Same things happen with other search
conditions when you add another one of same type and they joins on OR
clause.
Best regards. Ruslan.

Request Tracker — Best Practical Solutions – Trouble Ticketing. Free.

Jesse Vincent wrote:

This request is one of major perfomance issues for me now.
Search by requestor email is slow under mySQL too, but if I add another
email then mySQL hangs for ages.

Interesting. The problem manifested there was something postgres
specific. RT 3.0.5 was supposed to have largely fixed the perf issue
with searching on multiple requestors. Can you capture one of the
queries it generates and show us?

You are saying about wrong additional alias that was removed in 3.0.5?
If so then it’s not an issue. Now I’m writing more corect bug report for
this. Just one second.

It’s very offten when our workers do misstake in email and then without
deleting condition add another one and mySQL try to do its job. This
search locks user’s session for long time(~15 hours, one of this
requests has finished :slight_smile: )

Interesting. Session lockfiles are supposed to time out a good deal more
quickly than that, I thought.

No. Timeout of ‘select get_lock’ is ok, but query is spinning and thus
session is still locked.

Thanks again for the replies. I tried “EXPLAIN ANALYZE” on the
postgresql query, and it showed two costly sequential scans:

                                   ->  Seq Scan on tickets main  

(cost=0.00…578.76 rows=1 width=176) (actual time=35.04…97.15 rows=133
loops=1)
Filter: ((effectiveid = id)
AND (“type” = ‘ticket’::character varying) AND ((status =
‘new’::character varying) OR (status = ‘open’::character varying)))
→ Seq Scan on groups groups_1
(cost=0.00…749.70 rows=4077 width=11) (actual time=12.57…493.43
rows=8011 loops=133)
Filter: ((“domain” =
‘RT::Ticket-Role’::character varying) AND (“type” =
‘Requestor’::character varying))

So I created a couple of indexes:

CREATE INDEX tickets_status_type ON tickets (status, type);
CREATE INDEX groups_domain_type ON groups (domain, type);

This reduces the query time from 71 seconds to 34 seconds, and EXPLAIN
ANALYZE shows that the two sequential scans replaced by index scans on
the two new indexes. Unfortunately, this is still about 34 seconds
slower than the snappy response I get from RT2. Please help me figure
out what to try next?

Here’s a complete copy of the EXPLAIN ANALYZE output, in case it helps.

  • Carl

Limit (cost=1047.83…1047.90 rows=1 width=208) (actual
time=34893.55…34893.62 rows=1 loops=1)
→ Unique (cost=1047.83…1047.90 rows=1 width=208) (actual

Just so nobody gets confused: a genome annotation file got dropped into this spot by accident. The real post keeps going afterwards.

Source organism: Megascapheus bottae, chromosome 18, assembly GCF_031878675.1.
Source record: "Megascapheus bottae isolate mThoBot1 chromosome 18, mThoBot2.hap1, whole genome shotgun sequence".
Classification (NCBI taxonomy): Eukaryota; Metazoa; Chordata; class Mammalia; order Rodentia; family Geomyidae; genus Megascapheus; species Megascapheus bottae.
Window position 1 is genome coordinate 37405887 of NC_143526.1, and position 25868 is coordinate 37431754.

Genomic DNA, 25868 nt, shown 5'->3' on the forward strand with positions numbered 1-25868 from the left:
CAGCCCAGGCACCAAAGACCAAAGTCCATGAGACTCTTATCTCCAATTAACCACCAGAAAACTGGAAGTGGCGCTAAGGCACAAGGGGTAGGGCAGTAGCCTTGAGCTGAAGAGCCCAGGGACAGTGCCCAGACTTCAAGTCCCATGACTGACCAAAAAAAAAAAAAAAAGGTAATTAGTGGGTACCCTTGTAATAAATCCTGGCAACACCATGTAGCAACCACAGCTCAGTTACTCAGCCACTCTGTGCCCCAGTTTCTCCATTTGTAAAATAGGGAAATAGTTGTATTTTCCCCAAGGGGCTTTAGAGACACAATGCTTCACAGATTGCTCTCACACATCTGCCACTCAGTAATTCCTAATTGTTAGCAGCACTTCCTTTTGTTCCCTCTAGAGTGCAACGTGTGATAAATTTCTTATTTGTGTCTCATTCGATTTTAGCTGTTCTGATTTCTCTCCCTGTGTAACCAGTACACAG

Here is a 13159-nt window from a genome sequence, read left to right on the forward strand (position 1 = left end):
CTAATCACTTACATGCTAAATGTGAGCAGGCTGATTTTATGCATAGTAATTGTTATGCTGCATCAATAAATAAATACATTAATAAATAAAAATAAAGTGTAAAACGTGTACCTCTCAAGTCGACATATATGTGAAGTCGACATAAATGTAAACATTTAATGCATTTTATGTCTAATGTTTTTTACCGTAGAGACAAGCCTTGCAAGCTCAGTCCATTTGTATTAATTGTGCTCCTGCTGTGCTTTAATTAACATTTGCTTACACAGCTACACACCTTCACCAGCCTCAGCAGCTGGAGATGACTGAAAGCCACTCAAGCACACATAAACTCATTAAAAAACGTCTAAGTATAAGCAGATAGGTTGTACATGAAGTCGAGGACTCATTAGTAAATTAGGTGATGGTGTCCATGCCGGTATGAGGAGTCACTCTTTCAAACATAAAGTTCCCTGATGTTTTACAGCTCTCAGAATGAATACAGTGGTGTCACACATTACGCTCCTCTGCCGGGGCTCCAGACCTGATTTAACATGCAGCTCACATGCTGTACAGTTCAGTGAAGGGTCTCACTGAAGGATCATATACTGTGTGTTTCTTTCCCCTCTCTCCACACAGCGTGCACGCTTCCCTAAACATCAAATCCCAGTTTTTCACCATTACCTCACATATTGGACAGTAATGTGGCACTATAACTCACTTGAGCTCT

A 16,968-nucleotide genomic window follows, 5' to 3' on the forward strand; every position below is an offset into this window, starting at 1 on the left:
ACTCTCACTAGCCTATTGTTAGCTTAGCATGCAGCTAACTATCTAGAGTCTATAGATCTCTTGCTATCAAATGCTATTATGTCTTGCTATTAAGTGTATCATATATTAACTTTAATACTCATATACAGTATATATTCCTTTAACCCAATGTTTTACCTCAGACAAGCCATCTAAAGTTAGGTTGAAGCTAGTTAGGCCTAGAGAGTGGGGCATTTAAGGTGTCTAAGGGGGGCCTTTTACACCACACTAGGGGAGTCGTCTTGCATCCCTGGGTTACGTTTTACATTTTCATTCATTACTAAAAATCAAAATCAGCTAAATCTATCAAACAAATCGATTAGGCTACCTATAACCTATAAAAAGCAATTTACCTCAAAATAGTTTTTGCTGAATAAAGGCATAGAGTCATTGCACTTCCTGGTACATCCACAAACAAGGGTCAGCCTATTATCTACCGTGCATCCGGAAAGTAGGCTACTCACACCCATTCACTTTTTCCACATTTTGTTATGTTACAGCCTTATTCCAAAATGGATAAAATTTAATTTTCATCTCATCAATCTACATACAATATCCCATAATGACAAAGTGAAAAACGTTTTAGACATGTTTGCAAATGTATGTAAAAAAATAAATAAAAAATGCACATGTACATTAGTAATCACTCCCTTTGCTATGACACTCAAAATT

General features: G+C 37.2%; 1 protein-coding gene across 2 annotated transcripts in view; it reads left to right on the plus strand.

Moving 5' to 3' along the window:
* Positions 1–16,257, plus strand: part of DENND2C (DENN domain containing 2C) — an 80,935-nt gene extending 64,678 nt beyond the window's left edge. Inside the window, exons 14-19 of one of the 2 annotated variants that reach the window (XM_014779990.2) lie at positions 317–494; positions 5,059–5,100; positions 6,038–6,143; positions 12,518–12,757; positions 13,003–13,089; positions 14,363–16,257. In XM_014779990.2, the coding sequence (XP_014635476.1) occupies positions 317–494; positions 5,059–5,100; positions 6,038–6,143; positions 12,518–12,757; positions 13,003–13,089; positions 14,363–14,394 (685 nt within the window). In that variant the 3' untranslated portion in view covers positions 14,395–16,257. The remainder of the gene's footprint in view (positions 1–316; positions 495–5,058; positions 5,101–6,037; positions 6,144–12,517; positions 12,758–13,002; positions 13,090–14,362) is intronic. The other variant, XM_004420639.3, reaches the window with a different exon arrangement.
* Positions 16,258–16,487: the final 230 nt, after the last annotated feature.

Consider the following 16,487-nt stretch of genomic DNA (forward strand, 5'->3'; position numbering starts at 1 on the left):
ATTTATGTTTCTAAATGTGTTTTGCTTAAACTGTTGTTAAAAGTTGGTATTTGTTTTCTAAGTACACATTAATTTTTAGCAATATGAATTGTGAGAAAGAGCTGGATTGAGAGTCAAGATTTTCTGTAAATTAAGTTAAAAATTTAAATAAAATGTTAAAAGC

time=34893.55…34893.61 rows=1 loops=1)
→ Sort (cost=1047.83…1047.84 rows=1 width=208) (actual
time=34893.54…34893.54 rows=2 loops=1)
Sort Key: main.priority, main.id, main.effectiveid,
main.queue, main.“type”, main.issuestatement, main.resolution,
main.“owner”, main.subject, main.initialpriority, main.finalpriority,
main.timeestimated, main.timeworked, main.status, main.timeleft,
main.told, main.starts, main.started, main.due, main.resolved,
main.lastupdatedby, main.lastupdated, main.creator, main.created,
main.disabled
→ Nested Loop (cost=0.00…1047.82 rows=1 width=208)
(actual time=18305.49…34892.70 rows=2 loops=1)
→ Nested Loop (cost=0.00…1041.00 rows=2
width=204) (actual time=228.24…34878.69 rows=411 loops=1)
→ Nested Loop (cost=0.00…1036.77 rows=1
width=196) (actual time=227.89…34852.07 rows=133 loops=1)
→ Nested Loop (cost=0.00…1033.74
rows=1 width=188) (actual time=227.43…34831.60 rows=133 loops=1)
Join Filter: ((“outer”.id)::text
= (“inner”.instance)::text)
→ Index Scan using
tickets_status_type, tickets_status_type on tickets main
(cost=0.00…224.77 rows=1 width=177) (actual time=0.67…15.71 rows=133
loops=1)
Index Cond: (((status =
‘new’::character varying) AND (“type” = ‘ticket’::character varying)) OR
((status = ‘open’::character varying) AND (“type” = ‘ticket’::character
varying)))
Filter: ((effectiveid = id)
AND (“type” = ‘ticket’::character varying) AND ((status =
‘new’::character varying) OR (status = ‘open’::character varying)))
→ Index Scan using
groups_domain_type on groups groups_1 (cost=0.00…718.32 rows=6044
width=11) (actual time=0.29…198.54 rows=8011 loops=133)
Index Cond: ((“domain” =
‘RT::Ticket-Role’::character varying) AND (“type” =
‘Requestor’::character varying))
→ Index Scan using principals2 on
principals principals_2 (cost=0.00…3.02 rows=1 width=8) (actual
time=0.09…0.10 rows=1 loops=133)
Index Cond: (“outer”.id =
principals_2.objectid)
Filter: (principaltype =
‘Group’::character varying)
→ Index Scan using cachedgroupmembers3 on
cachedgroupmembers cachedgroupmembers_3 (cost=0.00…4.09 rows=11
width=8) (actual time=0.05…0.07 rows=3 loops=133)
Index Cond: (“outer”.id =
cachedgroupmembers_3.groupid)
→ Index Scan using users_pkey on users users_4
(cost=0.00…3.02 rows=1 width=4) (actual time=0.03…0.03 rows=0 loops=411)
Index Cond: (“outer”.memberid = users_4.id)
Filter: (lower((emailaddress)::text) =
‘cgibbons@du.edu’::text)
Total runtime: 34895.20 msec
(23 rows)

Carl Gibbons wrote: